The real return on long-term government bonds has dropped steadily over the last 30 years, falling from values around 4% to something closer to zero or even negative for many countries today. What accounts for this remarkable development, and what are the prospects for this situation to continue?
Bank of England economists Lukasz Rachel and Thomas Smith have a very interesting paper in which they propose answers to these questions. Their basic idea is to think of world capital markets as an integrated whole in which the world real interest rate is the value that equates global saving to global investment. Both saving and investment would be expected to grow with world GDP, so the authors describe these schedules relative to GDP. A fall in the real interest rate could result from a downward shift of one or both of these schedules.
Demographic changes are one reason we might see a downward shift in the saving schedule. It is a very well-established observation across different countries and over time that people aged 30-60 tend to save a higher fraction of their income than do the very young or very old.
We’ve seen a steady decrease worldwide in the fraction of the population under age 20 or over 65. Although the aging population is one well-known factor that would bring this fraction up, the fact that there are fewer young people dominates the ratio and explains why it has continued to fall. Given the observed relation between age and saving rates at the individual household level, Rachel and Smith calculate that this factor would result in a downward shift of the global savings schedule by about 90 basis points since 1980, though they acknowledge that there is substantial uncertainty about this and the other magnitudes estimated in the paper.
Another important change is growing income inequality. Anywhere in the world we observe that higher-income households spend a lower fraction of their income than poorer households. As the share of higher-income households has gone up, that would lead us to predict an additional 45-basis-point shift down in the world saving schedule.
A final factor shifting the saving schedule down has been an apparent increase in desired savings rates on the part of emerging economies and the oil-producing countries, a development that Bernanke (2005) referred to as the “global saving glut”. Rachel and Smith estimate that this could have shifted the global saving schedule down an additional 25 basis points.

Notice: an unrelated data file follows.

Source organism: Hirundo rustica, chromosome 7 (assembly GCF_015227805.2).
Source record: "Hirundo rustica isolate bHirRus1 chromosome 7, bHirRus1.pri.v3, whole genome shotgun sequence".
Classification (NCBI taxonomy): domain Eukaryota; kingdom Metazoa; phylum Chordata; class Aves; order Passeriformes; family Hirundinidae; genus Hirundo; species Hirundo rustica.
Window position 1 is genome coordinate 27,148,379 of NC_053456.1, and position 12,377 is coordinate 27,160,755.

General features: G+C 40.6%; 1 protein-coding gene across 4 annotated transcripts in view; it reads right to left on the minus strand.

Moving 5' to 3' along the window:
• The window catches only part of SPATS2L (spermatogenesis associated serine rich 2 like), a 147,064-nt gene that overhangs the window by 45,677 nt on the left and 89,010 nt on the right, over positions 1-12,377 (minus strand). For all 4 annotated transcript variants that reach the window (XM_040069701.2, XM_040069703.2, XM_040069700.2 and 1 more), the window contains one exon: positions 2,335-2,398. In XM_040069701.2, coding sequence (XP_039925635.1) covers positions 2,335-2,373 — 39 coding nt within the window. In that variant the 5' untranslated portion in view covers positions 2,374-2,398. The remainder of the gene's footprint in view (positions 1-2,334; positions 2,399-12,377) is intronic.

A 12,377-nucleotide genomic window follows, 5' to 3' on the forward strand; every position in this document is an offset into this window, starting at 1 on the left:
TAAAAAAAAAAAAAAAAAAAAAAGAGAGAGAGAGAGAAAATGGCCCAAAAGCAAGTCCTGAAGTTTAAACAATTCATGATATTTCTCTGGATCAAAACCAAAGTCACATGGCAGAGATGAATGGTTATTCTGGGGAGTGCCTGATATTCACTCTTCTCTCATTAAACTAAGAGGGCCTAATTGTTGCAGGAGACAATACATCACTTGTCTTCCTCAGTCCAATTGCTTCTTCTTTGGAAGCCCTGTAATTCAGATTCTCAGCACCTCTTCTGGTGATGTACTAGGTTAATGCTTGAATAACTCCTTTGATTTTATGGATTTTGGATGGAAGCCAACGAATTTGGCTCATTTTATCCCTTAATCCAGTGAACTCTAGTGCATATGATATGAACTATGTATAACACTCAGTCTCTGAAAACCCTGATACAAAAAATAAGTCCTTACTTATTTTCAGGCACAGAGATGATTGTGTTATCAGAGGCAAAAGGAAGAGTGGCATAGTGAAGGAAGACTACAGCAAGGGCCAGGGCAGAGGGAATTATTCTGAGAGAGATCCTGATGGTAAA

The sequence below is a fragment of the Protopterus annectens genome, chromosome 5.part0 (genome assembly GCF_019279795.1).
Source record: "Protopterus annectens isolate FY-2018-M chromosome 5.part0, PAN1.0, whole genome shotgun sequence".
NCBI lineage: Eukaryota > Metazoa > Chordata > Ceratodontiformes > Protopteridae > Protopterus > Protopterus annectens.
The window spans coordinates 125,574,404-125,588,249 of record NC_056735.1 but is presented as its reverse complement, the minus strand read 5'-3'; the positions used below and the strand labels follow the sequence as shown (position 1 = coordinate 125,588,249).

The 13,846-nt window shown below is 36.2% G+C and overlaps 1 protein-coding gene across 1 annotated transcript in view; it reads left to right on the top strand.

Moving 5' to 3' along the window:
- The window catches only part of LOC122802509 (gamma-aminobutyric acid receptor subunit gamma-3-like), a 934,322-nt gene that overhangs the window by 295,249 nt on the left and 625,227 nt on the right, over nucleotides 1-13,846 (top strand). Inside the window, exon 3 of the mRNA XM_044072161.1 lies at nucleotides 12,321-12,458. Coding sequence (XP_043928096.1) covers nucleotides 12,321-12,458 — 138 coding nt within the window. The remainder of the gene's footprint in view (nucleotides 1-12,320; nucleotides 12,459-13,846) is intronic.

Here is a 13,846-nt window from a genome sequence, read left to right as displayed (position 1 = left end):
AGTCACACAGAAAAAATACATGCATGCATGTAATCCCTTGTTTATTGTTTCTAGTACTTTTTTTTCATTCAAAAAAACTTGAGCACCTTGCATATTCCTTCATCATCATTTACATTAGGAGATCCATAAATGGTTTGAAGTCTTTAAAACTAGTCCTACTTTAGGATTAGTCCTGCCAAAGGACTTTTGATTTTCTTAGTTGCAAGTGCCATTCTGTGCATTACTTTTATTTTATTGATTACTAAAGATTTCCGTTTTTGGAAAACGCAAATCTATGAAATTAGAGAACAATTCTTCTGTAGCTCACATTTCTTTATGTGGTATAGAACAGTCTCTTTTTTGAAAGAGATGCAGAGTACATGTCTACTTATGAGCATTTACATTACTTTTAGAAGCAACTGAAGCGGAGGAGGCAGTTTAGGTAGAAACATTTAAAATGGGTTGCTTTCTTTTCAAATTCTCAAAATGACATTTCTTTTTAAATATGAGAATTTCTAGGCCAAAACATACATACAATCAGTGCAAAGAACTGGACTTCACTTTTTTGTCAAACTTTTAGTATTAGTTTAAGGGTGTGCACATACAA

If the only changes had been these three developments bringing the saving schedule down, the result would be a movement down and to the right along a fixed investment schedule; interest rates would have dropped by less than 90 + 45 + 25 = 160 bp, and we would have seen an increase in global saving rates. The fact that the latter did not happen might then be attributed to separate factors shifting the investment schedule down. Rachel and Smith identify one of these factors to be a decrease in the relative price of investment goods. This allows firms to acquire productive capital with a lower fraction of GDP devoted to investment. The authors calculate that this might have shifted the investment schedule down by 50 basis points. In addition, there has been a decline in the fraction of world income devoted to public investment, which they think led to an additional 20-bp shift down in the investment schedule. Finally there has been an increased demand for government debt relative to productive capital, which has meant an additional 70-bp downward shift in the investment schedule as drawn here (with the real interest rate on government debt on the vertical axis). Putting all these factors together, Rachel and Smith can account for most of the decline in real yields in the face of little net increase in saving or investment.